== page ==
Skip to main content

PepsiCo's Marc Guay talks mentors and memories

PepsiCo veteran offers industry advice for newbies to the grocery industry

Last year, the Food Industry Association of Canada recognized PepsiCo's Marc Guay with the Golden Pencil Award for his lifetime contributions to grocery. Days before, Canadian Grocer spoke with Guay about his career and advice for the industry.

How did you get your start in the grocery business?

Growing up in Montreal, I loved shopping at Steinberg’s with my mom, but my hands-on experience started in high school when I worked summers at the five kiosks my family operated in the Montreal subway system. While in university, I was given some management experience on the weekends. Throughout, I learned how to work with customers, develop merchandising ideas and manage a business. After university I got a job with an industrial conglomerate in Europe and quickly discovered that it wasn’t for me. On my return to Canada, I was hired by Procter & Gamble as a sales rep. After five years with P&G and as sales manager in Ottawa, I joined Pepsi/ Frito Lay in sales. I’ve been at PepsiCo for 28 years now and credit the company’s senior leadership team with giving me the opportunity to experience many different challenges and a variety of markets–I moved eight times–and challenging circumstances.

Speaking of challenges, what was your greatest one?
My greatest challenge has been to tame my own impatience. I was never known as a person with a lot of patience. I always tried to get things done quickly, especially when I was younger. I’ve learned over the years that not everything can be resolved in one meeting or conversation. You have to take people along with you when you want to make big changes, and that requires time and patience.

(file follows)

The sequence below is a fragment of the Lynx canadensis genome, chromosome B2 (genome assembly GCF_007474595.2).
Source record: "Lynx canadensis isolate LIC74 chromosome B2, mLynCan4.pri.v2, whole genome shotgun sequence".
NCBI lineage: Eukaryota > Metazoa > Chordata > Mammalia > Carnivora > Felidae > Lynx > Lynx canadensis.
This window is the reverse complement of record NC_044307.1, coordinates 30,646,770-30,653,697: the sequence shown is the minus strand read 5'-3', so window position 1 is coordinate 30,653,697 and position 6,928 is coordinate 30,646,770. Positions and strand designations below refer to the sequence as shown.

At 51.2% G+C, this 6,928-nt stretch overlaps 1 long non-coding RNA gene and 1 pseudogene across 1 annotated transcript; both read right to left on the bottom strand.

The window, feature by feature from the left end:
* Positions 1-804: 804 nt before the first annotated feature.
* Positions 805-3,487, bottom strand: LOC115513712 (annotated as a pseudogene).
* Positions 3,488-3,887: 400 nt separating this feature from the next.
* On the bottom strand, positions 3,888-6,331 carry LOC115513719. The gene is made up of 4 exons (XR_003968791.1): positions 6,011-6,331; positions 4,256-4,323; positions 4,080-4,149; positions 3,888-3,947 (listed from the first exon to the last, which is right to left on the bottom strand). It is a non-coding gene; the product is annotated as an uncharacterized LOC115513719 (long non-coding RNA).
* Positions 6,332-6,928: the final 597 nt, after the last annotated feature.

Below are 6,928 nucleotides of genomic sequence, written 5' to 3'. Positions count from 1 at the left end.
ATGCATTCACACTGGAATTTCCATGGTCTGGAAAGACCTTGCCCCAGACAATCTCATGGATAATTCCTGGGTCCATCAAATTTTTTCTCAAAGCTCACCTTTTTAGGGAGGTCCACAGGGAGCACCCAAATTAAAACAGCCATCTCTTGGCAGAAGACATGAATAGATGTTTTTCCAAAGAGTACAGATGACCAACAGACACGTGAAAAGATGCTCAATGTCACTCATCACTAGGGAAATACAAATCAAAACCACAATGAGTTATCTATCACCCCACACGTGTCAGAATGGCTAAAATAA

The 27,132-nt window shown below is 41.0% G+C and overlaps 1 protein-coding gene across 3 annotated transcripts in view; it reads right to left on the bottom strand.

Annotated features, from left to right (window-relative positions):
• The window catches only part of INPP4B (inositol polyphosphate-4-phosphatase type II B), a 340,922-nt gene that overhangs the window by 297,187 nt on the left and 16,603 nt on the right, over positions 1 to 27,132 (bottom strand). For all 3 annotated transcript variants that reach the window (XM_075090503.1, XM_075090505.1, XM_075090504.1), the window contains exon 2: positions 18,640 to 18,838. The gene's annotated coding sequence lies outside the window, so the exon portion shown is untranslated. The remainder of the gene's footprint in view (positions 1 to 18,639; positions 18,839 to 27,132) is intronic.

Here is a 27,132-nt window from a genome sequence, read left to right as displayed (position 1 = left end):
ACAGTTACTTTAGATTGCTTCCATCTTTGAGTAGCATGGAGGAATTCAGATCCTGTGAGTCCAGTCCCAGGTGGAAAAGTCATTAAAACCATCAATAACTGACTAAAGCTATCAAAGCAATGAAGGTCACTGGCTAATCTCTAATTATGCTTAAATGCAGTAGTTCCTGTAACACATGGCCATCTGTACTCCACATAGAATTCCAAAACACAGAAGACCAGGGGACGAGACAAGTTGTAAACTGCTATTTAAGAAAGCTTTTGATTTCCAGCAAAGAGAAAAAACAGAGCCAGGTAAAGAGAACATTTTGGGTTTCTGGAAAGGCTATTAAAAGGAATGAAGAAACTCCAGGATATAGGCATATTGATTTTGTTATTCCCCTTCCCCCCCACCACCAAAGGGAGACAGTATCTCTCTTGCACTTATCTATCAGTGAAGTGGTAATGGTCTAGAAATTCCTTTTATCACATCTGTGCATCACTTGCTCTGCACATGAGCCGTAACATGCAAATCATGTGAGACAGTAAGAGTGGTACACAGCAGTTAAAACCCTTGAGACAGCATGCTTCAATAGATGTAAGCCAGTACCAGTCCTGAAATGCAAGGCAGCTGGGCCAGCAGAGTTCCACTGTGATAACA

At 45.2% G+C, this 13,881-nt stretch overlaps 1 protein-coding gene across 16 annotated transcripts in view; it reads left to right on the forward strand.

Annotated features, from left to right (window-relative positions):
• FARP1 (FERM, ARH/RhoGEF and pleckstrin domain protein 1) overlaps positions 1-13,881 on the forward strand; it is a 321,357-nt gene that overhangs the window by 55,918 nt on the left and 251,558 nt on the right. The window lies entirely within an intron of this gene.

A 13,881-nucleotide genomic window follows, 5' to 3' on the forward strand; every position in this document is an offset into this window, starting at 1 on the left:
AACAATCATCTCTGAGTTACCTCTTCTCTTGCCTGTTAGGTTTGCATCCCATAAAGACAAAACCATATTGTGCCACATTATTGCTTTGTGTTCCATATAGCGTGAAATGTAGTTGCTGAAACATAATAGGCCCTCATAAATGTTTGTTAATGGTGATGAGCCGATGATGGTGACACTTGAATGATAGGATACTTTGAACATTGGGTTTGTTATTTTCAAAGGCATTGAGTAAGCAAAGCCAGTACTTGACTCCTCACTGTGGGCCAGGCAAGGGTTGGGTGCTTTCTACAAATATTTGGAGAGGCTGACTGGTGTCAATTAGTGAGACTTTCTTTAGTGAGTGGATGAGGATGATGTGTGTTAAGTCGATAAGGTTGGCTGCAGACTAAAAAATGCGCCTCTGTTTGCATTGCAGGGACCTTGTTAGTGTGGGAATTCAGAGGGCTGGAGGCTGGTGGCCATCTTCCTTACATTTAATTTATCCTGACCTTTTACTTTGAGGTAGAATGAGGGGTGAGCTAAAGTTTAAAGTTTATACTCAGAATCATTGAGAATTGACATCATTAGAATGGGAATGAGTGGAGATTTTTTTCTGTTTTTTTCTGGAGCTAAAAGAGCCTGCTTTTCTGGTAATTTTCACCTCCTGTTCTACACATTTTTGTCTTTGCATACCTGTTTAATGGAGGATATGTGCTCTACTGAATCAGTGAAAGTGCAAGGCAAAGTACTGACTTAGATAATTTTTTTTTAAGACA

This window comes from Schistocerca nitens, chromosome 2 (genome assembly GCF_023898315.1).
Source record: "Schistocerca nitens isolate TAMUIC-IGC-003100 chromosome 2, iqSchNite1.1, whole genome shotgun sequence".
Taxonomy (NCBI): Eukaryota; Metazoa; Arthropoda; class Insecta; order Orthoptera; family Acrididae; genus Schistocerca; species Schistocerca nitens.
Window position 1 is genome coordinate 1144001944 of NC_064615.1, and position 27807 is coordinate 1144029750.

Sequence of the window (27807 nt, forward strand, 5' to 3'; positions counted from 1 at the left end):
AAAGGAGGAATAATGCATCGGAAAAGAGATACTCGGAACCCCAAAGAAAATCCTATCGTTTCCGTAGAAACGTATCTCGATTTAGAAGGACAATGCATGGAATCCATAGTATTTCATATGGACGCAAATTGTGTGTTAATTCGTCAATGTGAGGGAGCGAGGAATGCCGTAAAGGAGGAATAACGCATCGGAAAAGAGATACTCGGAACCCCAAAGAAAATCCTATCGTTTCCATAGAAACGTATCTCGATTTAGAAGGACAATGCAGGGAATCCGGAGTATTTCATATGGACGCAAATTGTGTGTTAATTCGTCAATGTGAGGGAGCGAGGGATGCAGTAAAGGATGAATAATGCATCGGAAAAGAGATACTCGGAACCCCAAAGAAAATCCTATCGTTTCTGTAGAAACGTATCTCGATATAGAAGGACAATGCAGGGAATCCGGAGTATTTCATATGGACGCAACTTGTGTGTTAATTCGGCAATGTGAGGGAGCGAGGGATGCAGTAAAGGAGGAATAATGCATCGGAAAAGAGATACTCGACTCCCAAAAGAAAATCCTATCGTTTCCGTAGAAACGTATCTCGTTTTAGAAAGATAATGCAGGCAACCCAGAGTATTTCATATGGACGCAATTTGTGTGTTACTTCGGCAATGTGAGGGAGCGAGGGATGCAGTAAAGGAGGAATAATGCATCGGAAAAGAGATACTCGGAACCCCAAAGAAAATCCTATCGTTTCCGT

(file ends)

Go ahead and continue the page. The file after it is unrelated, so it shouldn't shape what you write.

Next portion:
Who are your mentors?
My longtime mentor is Dale Morrison, an American who was president of Pepsi Canada in the late ’80s, but also headed McCain Foods. He gave me many opportunities, including in the U.S. It was people such as Dale who gave me the chance to learn and take on different experiences in different markets and situations. I still have mentors, but I learned more from Craig Young in the two years I worked for him than almost anyone else. He was a military man who approached the business through execution excellence, which was an important education for me.

Which accomplishment makes you most proud?
I’m pleased with the work that we’ve done to build a great company. But what means more to me is my ability to emulate my mentors, to coach and teach and provide opportunities for young people to succeed in this business. There are many names and many faces that I worked with who are now making an impact in business. They are going to continue to build Pepsi long after my career, that’s for sure.

How do you give back to the community?
The most important thing for me is the work I do with food banks. I started volunteering at food banks 10 years ago and I’ve been able to see first- hand the impact of poverty on people. In a country like this, I find it appalling. In the last two years, I have been able to complement my frontline work with my involvement at a strategic level on the board of Food Banks Canada and in 2015 I will become chair for two years.

What advice do you have for people starting out in the business today?
Be curious. Learn as much as you can about as many things as you can. You should know different retail models, different roles in your own company. Don’t find a niche and stick with it for the rest of your life. Be flexible. Try different things, keep things in perspective and have fun.

This ad will auto-close in 10 seconds